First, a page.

What The Size Of Your Wedding Might Say About Your Marriage

Sure, inviting everyone and their cousin to your Big Day might cost you a pretty penny, but it could pay off in the long run. A new study says that people who had bigger weddings reported better marriages down the line.

As part of The National Marriage Project, researchers from the University of Denver looked at relationship data collected from 2007 to 2008 on 1,000 unmarried Americans ages 18 to 34. Over the next five years, 418 of the participants tied the knot.

Researchers then took a closer look at those marriages to see which factors played a role in marital happiness.

Interestingly, the study found that couples who had an actual wedding, rather than an elopement, reported better marriages.

Specifically, 41 percent of participants who had a wedding ended up in the top 40 percent of what researchers deemed "high-quality" marriages, versus only 28 percent of those who did not (graph below).

Credit: National Marriage Project

Not only that, researchers found that couples with more wedding guests reported higher levels of marital bliss. As the graph below demonstrates, 47 percent of couples who invited 150 guests or more ended up in the top 40 percent of happy marriages, versus only 37 percent with 51 to 149 guests and a mere 31 percent of couples with 50 guests or fewer. When researchers controlled for income and education it made no difference in the results.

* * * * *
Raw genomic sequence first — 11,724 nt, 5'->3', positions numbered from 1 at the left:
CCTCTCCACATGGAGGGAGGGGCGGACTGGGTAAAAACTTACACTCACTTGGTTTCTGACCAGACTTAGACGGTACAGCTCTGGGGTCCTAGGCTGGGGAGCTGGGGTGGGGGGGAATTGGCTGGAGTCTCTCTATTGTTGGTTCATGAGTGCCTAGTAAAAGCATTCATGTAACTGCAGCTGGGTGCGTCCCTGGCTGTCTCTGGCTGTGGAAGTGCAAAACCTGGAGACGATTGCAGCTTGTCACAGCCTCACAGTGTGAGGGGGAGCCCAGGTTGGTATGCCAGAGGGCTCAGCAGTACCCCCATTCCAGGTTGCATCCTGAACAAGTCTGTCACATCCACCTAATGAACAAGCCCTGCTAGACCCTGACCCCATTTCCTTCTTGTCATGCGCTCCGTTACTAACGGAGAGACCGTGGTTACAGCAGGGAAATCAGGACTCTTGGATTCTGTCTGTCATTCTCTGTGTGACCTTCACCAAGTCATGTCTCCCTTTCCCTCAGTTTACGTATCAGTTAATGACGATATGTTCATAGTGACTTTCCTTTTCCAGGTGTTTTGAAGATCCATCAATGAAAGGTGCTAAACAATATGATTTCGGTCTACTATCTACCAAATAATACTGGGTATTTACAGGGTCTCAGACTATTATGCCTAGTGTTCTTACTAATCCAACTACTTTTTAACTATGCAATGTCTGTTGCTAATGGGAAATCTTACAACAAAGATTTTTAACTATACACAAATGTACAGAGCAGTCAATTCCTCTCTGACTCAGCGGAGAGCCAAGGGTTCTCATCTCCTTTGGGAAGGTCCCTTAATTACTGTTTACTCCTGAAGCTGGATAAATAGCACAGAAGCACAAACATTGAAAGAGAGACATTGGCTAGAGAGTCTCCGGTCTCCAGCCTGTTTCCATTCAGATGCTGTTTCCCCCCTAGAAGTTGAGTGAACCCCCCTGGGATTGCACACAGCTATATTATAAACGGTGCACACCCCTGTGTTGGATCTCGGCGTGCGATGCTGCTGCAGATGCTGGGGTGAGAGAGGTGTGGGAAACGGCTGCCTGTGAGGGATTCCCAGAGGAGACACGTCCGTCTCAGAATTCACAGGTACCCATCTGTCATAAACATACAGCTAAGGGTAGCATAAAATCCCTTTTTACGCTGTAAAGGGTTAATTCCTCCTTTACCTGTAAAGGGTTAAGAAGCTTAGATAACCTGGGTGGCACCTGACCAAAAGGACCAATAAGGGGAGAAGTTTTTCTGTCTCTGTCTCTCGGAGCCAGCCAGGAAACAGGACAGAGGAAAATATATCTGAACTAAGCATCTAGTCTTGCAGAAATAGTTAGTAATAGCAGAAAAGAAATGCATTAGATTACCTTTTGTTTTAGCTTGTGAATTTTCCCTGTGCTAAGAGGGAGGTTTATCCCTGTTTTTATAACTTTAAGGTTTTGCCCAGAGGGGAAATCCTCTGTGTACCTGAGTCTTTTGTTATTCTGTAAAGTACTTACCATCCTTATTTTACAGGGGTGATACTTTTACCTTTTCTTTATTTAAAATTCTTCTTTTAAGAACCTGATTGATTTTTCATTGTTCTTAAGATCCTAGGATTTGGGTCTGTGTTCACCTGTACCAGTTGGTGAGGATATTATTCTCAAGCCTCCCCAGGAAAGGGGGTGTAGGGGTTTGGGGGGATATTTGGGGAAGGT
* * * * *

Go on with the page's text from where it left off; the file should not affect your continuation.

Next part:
"We expected this association between wedding guests and marital quality to be mostly related to having more economic means," the researchers explained in the study, "but controlling for income and education (as well as race/ethnicity and religious differences, which we did not expect to be significant here) did not eliminate a strong association."

Credit: National Marriage Project

The findings beg the question: why would the number of wedding guests affect your future happiness? Researchers believe it might be because couples feel pressure to follow through on their vows.

"Commitment is strengthened when it is publicly declared because individuals strive to maintain consistency between what they say and what they do," the researchers write in the report.

Another possibility, says director of the National Marriage Project W. Bradford Wilcox, is that couples who have big weddings may also have more support to fall back on.

"Couples with larger networks of friends and family may have more help, and encouragement, in navigating the challenges of married life," says Wilcox. "Note, however, this finding is not about spending lots of money on a wedding party, it's about having a good number of friends and family in your corner.”

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